Coloradans Push for a National Sales Tax

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Coloradans Push for a National Sales Tax

by Ari Armstrong

On April 14 and 15, Sam Carrubba and Tom Stockman of Colorado Springs will join a national demonstration in Washington, D.C. to call for the income tax code to be dumped and replaced with a national sales tax.

Carrubba is the co-founder and former director of the Colorado Springs chapter of the national Citizens for an Alternative Tax System (CATS). (There is no state-wide association.) Currently Marsha Bartholomew heads the Colorado Springs chapter, leaving Carrubba to handle publicity and other projects.

For the past two years, CATS has organized a protest in Boston in which the national tax code was dumped into the harbor. "We had to post high-tide warnings because the code is so big," joked Carrubba. This year, CATS will rally on the steps of the Capitol in D.C., host a symposium on the issue, and lobby in support of legislation that would impose a sales tax.

Carrubba is also working with State Representative Ron May on a resolution in which Colorado legislators would call on Federal lawmakers to enact a sales tax. Last year, the state legislature passed a resolution laying out the broad requirements for national tax reform. Carrubba believes a sales tax would meet the conditions of the earlier resolution.

Former Colorado Congressman Dan Schaefer sponsored legislation in 1997 to replace the national income tax with a sales tax. His bill, H.R. 2001, is cited by CATS as the benchmark legislation which the organization hopes to revive for a future vote.

Points of Analysis

Real Tax Reform Means Cutting Spending!
The Federal government currently spends around a third of everyone's income. Government as a whole spends around half of everyone's income. The sheer magnitude of taxation is what makes it so devastating to individual lives and the economy as a whole. Unless government spending is radically reduced, no tax reform will take the unpleasantness out of taxes. The higher the tax rate, the harder people work to avoid the tax burden, through both legal and illegal channels, and the more productive effort is wasted. Talking about tax reform without focusing on how to reduce State spending is like worrying about the paint job of the gallows, or like removing a splinter from the eye while a 2x4 remains. To put it another way, the debate over the "flat" tax and the sales tax is peripheral at best.

On the other hand, changing the hue of the colors is about all that looks immediately viable in Federal politics. So, keeping the broader context in mind, let's get out our color wheels for a few moments.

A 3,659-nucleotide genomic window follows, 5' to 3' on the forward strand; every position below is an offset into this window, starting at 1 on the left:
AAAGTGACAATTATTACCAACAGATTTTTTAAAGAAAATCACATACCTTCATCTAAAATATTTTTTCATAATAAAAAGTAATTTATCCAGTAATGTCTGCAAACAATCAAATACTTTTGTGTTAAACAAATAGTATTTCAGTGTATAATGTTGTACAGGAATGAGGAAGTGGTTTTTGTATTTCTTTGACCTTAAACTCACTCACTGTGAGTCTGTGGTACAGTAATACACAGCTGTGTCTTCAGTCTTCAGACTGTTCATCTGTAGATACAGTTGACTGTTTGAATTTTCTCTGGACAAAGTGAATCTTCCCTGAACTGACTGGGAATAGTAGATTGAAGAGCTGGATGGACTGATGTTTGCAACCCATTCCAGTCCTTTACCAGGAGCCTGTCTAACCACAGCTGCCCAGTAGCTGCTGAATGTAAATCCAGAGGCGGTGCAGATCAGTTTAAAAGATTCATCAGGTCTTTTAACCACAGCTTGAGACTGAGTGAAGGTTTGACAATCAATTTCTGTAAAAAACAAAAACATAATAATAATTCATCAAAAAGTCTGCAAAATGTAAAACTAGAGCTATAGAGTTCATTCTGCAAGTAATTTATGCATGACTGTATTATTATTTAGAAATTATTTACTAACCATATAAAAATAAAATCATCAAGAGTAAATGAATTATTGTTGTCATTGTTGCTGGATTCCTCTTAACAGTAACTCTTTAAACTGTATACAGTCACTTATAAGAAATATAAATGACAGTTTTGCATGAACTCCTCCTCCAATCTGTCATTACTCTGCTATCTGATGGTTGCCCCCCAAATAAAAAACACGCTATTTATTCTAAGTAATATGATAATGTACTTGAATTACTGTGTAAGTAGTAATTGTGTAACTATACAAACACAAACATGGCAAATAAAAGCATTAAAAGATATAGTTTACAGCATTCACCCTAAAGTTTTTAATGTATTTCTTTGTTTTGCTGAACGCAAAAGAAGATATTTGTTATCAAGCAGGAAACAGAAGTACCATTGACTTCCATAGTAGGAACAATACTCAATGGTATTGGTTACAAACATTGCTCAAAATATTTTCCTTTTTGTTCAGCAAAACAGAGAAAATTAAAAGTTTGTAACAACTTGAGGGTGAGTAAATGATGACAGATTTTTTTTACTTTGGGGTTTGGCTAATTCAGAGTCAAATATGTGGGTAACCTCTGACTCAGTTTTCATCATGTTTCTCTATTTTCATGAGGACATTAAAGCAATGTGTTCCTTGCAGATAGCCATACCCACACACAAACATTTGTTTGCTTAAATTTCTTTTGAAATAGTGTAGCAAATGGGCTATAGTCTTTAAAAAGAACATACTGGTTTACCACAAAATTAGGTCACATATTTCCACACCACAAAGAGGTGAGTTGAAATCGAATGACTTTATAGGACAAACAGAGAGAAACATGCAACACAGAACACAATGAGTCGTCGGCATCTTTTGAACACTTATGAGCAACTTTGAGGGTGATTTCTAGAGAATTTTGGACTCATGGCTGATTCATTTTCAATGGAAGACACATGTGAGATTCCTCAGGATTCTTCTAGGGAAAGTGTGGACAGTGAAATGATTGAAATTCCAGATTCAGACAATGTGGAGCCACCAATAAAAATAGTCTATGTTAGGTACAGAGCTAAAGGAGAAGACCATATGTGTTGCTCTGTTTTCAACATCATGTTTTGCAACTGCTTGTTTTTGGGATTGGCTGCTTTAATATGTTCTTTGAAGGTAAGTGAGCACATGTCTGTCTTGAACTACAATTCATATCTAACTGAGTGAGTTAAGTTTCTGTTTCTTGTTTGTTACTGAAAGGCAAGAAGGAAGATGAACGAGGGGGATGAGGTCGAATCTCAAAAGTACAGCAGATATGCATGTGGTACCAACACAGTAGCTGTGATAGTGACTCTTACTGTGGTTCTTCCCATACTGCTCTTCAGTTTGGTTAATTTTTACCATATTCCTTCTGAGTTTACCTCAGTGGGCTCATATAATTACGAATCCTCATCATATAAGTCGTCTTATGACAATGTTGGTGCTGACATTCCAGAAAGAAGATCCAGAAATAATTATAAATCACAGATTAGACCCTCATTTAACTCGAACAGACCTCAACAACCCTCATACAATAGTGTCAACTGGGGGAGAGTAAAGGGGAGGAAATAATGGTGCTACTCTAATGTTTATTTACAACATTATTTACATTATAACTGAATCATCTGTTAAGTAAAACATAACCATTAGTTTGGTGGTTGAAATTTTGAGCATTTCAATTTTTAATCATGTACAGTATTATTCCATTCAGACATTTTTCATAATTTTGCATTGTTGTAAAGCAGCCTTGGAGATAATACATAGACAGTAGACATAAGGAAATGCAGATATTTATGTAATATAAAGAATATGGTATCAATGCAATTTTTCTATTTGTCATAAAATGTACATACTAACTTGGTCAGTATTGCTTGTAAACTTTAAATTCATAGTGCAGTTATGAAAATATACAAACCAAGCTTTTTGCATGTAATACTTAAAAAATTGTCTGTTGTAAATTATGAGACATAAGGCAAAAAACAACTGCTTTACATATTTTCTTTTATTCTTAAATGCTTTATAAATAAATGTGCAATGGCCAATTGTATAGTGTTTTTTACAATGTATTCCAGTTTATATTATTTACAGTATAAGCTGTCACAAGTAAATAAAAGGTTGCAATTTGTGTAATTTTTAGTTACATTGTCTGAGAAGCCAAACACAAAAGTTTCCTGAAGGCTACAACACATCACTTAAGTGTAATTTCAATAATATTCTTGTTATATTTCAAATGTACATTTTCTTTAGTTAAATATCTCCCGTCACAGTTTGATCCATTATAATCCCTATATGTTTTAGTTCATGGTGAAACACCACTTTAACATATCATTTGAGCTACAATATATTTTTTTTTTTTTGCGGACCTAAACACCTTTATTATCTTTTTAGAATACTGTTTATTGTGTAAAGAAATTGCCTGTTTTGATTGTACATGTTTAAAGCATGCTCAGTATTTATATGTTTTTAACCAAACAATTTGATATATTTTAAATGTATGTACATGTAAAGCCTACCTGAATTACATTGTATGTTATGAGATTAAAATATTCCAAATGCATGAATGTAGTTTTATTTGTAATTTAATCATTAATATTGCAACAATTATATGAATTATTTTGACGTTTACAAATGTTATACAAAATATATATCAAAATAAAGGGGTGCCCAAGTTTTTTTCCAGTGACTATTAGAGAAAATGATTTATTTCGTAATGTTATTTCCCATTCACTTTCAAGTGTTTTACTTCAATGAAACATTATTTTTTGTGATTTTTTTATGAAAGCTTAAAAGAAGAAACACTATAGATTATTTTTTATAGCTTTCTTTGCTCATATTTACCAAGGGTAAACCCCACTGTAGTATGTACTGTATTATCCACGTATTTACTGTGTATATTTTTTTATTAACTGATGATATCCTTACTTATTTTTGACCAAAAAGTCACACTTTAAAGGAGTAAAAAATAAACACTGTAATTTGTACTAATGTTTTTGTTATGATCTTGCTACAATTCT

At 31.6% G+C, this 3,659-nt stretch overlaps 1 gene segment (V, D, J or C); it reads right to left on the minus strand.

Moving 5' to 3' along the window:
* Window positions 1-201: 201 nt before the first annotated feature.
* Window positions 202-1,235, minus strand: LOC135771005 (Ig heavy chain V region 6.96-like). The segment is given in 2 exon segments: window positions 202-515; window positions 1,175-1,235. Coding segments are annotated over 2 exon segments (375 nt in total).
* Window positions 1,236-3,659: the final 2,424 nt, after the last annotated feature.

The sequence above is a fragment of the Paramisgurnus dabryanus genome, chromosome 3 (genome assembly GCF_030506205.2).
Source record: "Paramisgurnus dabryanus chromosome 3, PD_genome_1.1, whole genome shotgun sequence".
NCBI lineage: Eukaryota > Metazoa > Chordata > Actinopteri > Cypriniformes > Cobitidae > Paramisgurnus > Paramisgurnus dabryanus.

Life Without the IRS?
Those who support the sales tax are disingenuous when they suggest the tax collectors will disappear with the imposition of the new tax. Somebody's going to have to collect the sales tax. Under Schaefer's legislation, the Department of Treasury would open a new agency to collect the tax. I suppose that the new agency will just hire former IRS agents. Would it belabor the obvious to mention that a dung hill by any other name smells just as foul?

Of course, all those who work only on a regular pay-roll would not have to bother directly with the new tax collection agency. This group constitutes the majority of the populace. However, the sales tax would compel every person to seek ways to avoid the tax. The incentive for the average person to participate in the underground economy would increase dramatically. Why pay Joe Fed $100 to mow your yard (or whatever) when you could pay Sam Free $87? The burden of paying taxes is on the seller of goods or services, according to the proposed legislation.

There are also perfectly legal ways to evade the sales tax, though these methods waste productive effort. With a 15% sales tax, fixing one's own car, patching one's clothes, painting one's own house, raising one's own food, etc., become much more appealing. Services you do for others are taxed, services you do for yourself are not taxed. As noted in The Hidden Costs of Taxes, taxation reduces the level of trade, which reduces the benefits of the division of labor, thus making the economy poorer.

Schaefer's legislation would also permit state governments to collect the sales tax for the Federal government. States would get to keep 1% of the collections as a reward. However, I fail to see why a neo-IRS in Denver would be more desirable than a neo-IRS in Washington, D.C.

Indeed, there's something revolting about rewarding state governments to be the goons for Federal politicians. It is conceivable, indeed probable, that we can maintain a higher standard of morality in the State Capitol than in the Federal Capitol. We should leave Federal corruption to Federal agents, not spread it to state agents.

Furthermore, letting Colorado keep a percentage of all taxes collected would create perverse incentives to collect taxes in an over-zealous manner. We have the same problem today with police agencies that are able to seize property absent a trial and spend the proceeds for themselves.

Presumably, the rationale for using state governments to collect the sales tax is that most states already collect their own sales taxes and thus have a base system already in place. However, if the Federal sales tax were collected solely by Federal agencies, the states could then piggy-back on the collection efforts of the Feds, much as they piggy-back on the efforts of the IRS in their income tax systems today. Probably most states would drop their income taxes, as they would be too costly to collect absent the Federal program, and the Federal sales tax would become the model system.

Compliance Costs